With the strength of only his right hand, Nicholas Villanueva grabs the bat tightly, waiting for the pitch. He swings hard, and sends the ball sailing through center field.
As Nicholas, 14, runs to first base, the smile on his face and the cheers from his team buddies grow bigger and louder.
A stroke when he was just 18-months-old affects the left side of Nicholas’ body, including his brain. The other 80 members of the Pembroke Pines Miracle League also have challenges: autism, Down syndrome, cancer and attention deficit disorder.
“Here, they don’t think they have disabilities,’’ said Nicholas’ mother, Irene Villanueva, of Weston. “They are out there just playing ball. They are not the ones watching.’’
The players, boys and girls who range in age from 5 to 20, come from throughout Broward, Miami-Dade and Palm Beach counties to play baseball.
“I like swinging the bat,” said Corey Sticco, 22, who plays in a wheelchair. “I like that I get to play with other people.”
The Miracle League is a nationwide program founded in 1998 for children with disabilities to play baseball. There are three leagues in South Florida — Pembroke Pines, Weston and Delray Beach — and plans to create one in Miami-Dade that would begin in 2013. The Pines season continues through Nov. 9; the Weston league begins play after that.
Frank Marquez, a member of the West Pembroke Pines Optimist Club, and other Optimists, were inspired to start a Miracle League after watching a documentary on the program seven years ago.
“We had never worked with special needs kids before, it was just a calling,” said Marquez. “The kids had to learn our system and we had to learn their lifestyle.”
Marquez, a member of the West Pembroke Pines Optimist Club, and other Optimists, were inspired to start a Miracle League after watching a documentary on the program.
The first challenge was getting an appropriate field, which would be wheelchair accessible. The Pembroke Pines City Commission donated rubberized turf that enabled the wheelchairs to function properly, and minimize bad bounces or hops of the ball.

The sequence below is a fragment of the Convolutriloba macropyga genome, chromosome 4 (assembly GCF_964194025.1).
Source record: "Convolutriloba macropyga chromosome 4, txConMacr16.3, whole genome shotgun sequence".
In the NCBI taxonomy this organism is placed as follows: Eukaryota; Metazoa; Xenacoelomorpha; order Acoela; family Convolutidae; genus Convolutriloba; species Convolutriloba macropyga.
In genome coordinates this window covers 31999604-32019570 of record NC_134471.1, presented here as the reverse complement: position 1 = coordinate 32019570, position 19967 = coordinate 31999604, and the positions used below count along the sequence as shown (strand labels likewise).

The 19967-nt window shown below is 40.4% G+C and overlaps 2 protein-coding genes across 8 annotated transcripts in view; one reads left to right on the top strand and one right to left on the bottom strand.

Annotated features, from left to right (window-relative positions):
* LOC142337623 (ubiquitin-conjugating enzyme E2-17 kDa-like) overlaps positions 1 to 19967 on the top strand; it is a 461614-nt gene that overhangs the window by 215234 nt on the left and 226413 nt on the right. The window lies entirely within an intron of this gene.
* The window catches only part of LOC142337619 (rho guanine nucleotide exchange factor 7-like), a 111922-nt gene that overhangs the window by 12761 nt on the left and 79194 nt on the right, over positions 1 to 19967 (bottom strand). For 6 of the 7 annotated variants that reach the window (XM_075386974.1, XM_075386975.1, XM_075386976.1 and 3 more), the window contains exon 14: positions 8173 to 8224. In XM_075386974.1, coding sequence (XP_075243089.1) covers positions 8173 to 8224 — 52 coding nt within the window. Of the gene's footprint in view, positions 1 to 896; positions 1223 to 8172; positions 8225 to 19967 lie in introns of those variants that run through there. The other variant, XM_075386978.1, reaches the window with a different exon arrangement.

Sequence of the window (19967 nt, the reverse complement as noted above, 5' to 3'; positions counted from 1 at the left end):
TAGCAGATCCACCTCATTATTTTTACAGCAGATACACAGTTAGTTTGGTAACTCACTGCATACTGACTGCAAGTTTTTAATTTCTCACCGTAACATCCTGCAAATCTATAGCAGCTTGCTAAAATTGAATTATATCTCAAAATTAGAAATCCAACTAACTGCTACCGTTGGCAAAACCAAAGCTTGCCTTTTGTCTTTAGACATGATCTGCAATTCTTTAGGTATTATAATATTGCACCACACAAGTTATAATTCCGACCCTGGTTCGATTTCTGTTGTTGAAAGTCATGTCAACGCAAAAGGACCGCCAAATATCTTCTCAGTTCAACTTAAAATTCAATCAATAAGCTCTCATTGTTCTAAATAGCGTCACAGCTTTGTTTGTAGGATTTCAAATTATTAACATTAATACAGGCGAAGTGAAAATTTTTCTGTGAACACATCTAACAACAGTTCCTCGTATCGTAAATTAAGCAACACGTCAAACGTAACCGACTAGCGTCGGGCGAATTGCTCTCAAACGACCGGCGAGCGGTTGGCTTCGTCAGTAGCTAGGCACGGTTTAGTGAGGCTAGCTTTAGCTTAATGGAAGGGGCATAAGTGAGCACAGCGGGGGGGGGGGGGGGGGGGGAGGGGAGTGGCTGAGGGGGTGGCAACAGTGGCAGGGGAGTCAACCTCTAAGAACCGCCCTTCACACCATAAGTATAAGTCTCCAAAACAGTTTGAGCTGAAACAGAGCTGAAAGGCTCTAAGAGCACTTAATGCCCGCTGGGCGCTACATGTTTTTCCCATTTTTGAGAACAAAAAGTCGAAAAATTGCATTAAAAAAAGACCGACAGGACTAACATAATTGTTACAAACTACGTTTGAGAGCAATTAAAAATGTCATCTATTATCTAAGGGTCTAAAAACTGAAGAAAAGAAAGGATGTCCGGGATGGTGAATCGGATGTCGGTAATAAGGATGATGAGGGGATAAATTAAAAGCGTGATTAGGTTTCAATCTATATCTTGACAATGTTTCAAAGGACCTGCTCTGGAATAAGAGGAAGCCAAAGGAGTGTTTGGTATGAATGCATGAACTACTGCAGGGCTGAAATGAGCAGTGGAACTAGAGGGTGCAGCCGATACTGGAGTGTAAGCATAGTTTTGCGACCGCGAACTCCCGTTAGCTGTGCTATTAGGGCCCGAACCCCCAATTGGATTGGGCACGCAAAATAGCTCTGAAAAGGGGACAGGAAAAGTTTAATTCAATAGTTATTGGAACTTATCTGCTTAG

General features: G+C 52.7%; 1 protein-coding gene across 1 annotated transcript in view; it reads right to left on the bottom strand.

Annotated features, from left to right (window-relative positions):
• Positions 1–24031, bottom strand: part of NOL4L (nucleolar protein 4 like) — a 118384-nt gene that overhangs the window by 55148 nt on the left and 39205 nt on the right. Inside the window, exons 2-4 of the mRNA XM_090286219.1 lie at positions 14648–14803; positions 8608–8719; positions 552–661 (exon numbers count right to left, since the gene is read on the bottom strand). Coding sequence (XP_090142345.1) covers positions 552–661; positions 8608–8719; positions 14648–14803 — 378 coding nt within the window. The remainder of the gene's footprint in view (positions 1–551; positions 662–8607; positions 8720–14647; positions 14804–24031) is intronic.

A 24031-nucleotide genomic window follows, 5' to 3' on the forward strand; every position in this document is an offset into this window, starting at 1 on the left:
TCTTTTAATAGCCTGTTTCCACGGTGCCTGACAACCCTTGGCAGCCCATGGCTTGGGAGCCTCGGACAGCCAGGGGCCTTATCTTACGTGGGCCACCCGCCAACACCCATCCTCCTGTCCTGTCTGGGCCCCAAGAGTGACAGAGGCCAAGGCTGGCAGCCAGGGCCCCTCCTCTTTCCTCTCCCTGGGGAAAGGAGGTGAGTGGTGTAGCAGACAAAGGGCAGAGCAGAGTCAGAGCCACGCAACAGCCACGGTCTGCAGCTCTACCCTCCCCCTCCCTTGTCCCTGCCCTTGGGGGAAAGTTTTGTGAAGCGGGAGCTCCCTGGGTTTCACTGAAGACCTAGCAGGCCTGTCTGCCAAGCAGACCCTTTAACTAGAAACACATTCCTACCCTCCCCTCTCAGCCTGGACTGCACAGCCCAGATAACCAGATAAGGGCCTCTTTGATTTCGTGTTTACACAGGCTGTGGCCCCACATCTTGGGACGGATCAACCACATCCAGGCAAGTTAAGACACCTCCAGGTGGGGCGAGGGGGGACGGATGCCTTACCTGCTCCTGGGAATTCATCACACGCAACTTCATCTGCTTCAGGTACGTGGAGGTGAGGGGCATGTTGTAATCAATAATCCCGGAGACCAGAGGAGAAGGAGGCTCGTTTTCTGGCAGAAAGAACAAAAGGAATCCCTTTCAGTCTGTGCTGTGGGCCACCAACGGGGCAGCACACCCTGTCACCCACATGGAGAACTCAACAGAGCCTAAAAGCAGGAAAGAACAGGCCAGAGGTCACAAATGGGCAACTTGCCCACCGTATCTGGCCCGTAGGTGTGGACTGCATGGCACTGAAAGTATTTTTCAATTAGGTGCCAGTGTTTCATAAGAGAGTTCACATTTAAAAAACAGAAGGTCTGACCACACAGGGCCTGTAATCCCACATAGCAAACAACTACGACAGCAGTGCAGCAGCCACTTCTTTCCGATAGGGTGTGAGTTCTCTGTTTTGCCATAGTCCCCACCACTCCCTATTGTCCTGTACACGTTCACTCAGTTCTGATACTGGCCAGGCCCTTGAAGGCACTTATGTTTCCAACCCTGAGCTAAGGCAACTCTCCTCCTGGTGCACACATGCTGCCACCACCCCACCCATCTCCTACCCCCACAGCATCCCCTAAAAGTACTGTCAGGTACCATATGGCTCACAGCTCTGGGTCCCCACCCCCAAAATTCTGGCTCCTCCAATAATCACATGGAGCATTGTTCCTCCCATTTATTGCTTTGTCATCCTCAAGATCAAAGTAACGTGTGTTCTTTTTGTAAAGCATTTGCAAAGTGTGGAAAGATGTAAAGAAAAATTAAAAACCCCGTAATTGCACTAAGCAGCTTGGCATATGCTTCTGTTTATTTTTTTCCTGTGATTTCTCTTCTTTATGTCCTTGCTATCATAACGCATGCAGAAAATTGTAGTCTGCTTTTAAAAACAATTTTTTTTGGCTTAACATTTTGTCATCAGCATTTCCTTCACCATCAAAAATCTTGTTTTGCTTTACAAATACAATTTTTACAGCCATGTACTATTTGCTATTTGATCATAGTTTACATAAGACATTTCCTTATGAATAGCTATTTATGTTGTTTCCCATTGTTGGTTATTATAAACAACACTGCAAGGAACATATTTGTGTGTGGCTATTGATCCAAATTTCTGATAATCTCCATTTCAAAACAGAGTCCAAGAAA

Typically, 30 youngsters show up for the Friday night games. They are divided into two teams, with each child getting the chance to bat and field.
But in the Miracle League, there are no strikes, no outs and every player is a winner.
Every special needs child is guaranteed a spot on the team, a red-and-white striped uniform, and a buddy to help with batting, running and catching.
“I know I’m improving the life of someone else,” said Danny Pardo, senior at West Broward High School, who spends his Friday nights as a Miracle League buddy. “A lot of people out there don’t get the opportunity to change someone’s life.”
During the games, parents not only cheer on all the kids, they use the time to share experiences and programs that offer help to their children.
“We are around parents who are in the same boat as we are,” said Villanueva. “Everybody has something, but here we are all in it together. There are no looks and no ‘Oh, what’s the matter with that kid?’ Here you are accepted and loved.”
The Pembroke Pines Miracle League does not end after a game. The coaches take the kids to watch the Miami Marlins, organize reunions with the families and plan yearly trips to the Keys.
“All these people are more than a family,’’ said Mara Martinez, mother of 20-year-old Daniel Estrada, who has cerebral palsy. “It’s because of this that he gets to play. There was no other place for him because of his physical limitations, but here he can be himself.”
Indeed, Daniel has never missed a game since the league began.
“I just love it too much to miss it,’’ Daniel said. “Even if I’m tired, I fight through and I come.”
The team roster continues to grow, Marquez said.
“There are so many special kids with so many special disabilities that it’s hard to understand them all,’’ Marquez said. “But the loving part, that’s easy.”